Post-graduate education: distant or local?

Cameron Valaitis, Student Writer



As high school seniors approach their final weeks at GNA and current juniors near their last year in high school, maturing students are faced with several major dilemmas: whether or not to go to college, what to study, and the proximity of a potentially desired place of study.

Contemplating this decision—particularly the latter—is surely a difficult choice for some. If one is to pursue a local education, one could benefit from remaining close to friends, family, and loved ones, along with staying near the area where one grew up. Regional education allows one to keep his or her car and to save a large amount of money for lack of a need to rent a dormitory on the college campus. Local universities can also be reached with ease, improving one’s social and familial stability. In a distant educational environment, however, one benefits from a greatly increased ability to explore the world and to acquaint oneself with a previously unknown area. This promotes the growth of independence, thus pushing one to form new bonds and invest time in previously untouched opportunities. One can also have a greater selection of distant schools when compared to local ones, and can thus choose a campus with a personalized mix of affordability, educational quality, and environmental desirability.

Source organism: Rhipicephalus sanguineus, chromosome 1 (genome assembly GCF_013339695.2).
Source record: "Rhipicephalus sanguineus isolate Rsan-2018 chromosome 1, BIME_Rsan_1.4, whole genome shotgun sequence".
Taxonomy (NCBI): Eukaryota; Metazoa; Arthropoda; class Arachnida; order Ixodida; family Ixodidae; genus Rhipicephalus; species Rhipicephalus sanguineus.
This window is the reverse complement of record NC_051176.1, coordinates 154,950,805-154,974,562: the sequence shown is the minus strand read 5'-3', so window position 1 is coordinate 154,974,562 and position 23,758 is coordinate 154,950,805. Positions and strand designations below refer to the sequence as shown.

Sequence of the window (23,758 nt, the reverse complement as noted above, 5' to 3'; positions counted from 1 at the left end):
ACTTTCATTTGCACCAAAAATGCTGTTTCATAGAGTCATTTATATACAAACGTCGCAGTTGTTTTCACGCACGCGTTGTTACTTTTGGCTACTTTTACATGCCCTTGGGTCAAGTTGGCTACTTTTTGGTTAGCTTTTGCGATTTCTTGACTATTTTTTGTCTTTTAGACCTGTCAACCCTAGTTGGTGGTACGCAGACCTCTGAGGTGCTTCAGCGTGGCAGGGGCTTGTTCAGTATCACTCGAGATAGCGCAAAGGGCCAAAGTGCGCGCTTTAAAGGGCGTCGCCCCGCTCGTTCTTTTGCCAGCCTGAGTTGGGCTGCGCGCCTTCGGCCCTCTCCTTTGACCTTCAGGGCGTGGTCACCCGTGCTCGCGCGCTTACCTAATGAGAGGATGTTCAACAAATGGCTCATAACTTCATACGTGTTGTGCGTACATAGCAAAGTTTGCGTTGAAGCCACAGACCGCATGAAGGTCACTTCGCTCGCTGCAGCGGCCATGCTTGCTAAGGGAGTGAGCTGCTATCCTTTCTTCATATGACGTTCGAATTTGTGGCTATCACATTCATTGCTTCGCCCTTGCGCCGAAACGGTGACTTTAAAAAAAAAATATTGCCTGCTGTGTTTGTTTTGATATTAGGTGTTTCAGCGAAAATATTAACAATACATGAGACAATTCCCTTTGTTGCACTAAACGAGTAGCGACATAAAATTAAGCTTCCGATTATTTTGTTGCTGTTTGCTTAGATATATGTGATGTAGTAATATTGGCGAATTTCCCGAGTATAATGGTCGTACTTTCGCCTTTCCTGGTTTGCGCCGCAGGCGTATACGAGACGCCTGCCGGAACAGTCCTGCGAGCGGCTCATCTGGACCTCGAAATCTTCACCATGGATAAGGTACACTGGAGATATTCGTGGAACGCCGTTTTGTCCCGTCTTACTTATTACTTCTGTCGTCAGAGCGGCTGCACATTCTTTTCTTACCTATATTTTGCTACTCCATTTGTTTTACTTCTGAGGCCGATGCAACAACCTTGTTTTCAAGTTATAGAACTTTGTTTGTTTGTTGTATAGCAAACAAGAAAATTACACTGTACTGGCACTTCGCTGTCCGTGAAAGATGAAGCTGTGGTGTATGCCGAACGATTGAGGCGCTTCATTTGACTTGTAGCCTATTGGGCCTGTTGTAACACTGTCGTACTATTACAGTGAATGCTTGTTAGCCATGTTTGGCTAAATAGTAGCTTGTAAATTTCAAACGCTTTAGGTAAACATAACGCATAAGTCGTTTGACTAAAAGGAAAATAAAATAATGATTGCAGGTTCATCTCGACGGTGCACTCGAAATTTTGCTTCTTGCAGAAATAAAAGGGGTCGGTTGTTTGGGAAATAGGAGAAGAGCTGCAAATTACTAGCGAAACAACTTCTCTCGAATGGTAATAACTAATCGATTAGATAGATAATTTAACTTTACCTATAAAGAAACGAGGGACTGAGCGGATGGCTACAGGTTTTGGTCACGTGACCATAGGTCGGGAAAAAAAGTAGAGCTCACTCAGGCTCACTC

Of course, both options also have noticeable downsides, with students at local institutions being often subject to disruptive visitations from family members who expect reciprocity in their willingness to interact. Many local students also lose a large amount of potential study time to entertaining themselves with their numerous pre-existing friends in the region. Staying close to home additionally causes one to lose out on many valuable opportunities in self-discovery and development of independence—experiences which are difficult to recreate in later phases of one’s. Contrary to this, however, many students attending distant institutions often suffer from all-encompassing nostalgia and social exclusion, leading to loneliness and consequent decreases in academic performance. University students far from home are also often unable to easily adjust to the new environment in which they find themselves and tend to incur extensive fees for studying out-of-state, renting a dormitory, and utilizing a meal plan.

Upon considering the positive and negative aspects of obtaining an education in either a local or a distant location, one realizes that both options have benefits and drawbacks. To some, living in a remote area for several years may come as an enjoyable challenge, while to others such a prospect is frightening and undesirable. In the end, the final decision comes down to the personal preferences of the student in question, and one cannot definitively state that the path of regional education is preferable to the road of faraway studies (or vice versa).